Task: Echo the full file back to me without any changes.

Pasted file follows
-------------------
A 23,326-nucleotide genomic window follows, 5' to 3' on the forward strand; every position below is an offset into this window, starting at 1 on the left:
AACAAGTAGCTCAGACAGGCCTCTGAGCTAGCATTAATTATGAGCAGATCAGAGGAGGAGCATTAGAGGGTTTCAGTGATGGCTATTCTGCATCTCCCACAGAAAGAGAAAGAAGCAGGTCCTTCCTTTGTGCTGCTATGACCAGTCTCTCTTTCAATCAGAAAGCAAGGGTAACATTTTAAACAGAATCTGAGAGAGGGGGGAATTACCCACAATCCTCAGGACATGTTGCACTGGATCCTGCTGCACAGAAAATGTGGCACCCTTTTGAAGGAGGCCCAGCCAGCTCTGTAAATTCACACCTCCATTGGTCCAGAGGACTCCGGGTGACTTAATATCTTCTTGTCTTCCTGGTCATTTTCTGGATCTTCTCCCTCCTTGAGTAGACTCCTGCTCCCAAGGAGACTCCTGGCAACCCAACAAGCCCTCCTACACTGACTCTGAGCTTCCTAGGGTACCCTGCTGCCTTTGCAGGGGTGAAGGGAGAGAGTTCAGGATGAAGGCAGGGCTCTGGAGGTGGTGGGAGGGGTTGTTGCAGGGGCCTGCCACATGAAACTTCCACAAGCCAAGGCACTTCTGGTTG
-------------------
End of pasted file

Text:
A 23,326-nucleotide genomic window follows, 5' to 3' on the forward strand; every position below is an offset into this window, starting at 1 on the left:
AACAAGTAGCTCAGACAGGCCTCTGAGCTAGCATTAATTATGAGCAGATCAGAGGAGGAGCATTAGAGGGTTTCAGTGATGGCTATTCTGCATCTCCCACAGAAAGAGAAAGAAGCAGGTCCTTCCTTTGTGCTGCTATGACCAGTCTCTCTTTCAATCAGAAAGCAAGGGTAACATTTTAAACAGAATCTGAGAGAGGGGGGAATTACCCACAATCCTCAGGACATGTTGCACTGGATCCTGCTGCACAGAAAATGTGGCACCCTTTTGAAGGAGGCCCAGCCAGCTCTGTAAATTCACACCTCCATTGGTCCAGAGGACTCCGGGTGACTTAATATCTTCTTGTCTTCCTGGTCATTTTCTGGATCTTCTCCCTCCTTGAGTAGACTCCTGCTCCCAAGGAGACTCCTGGCAACCCAACAAGCCCTCCTACACTGACTCTGAGCTTCCTAGGGTACCCTGCTGCCTTTGCAGGGGTGAAGGGAGAGAGTTCAGGATGAAGGCAGGGCTCTGGAGGTGGTGGGAGGGGTTGTTGCAGGGGCCTGCCACATGAAACTTCCACAAGCCAAGGCACTTCTGGTTG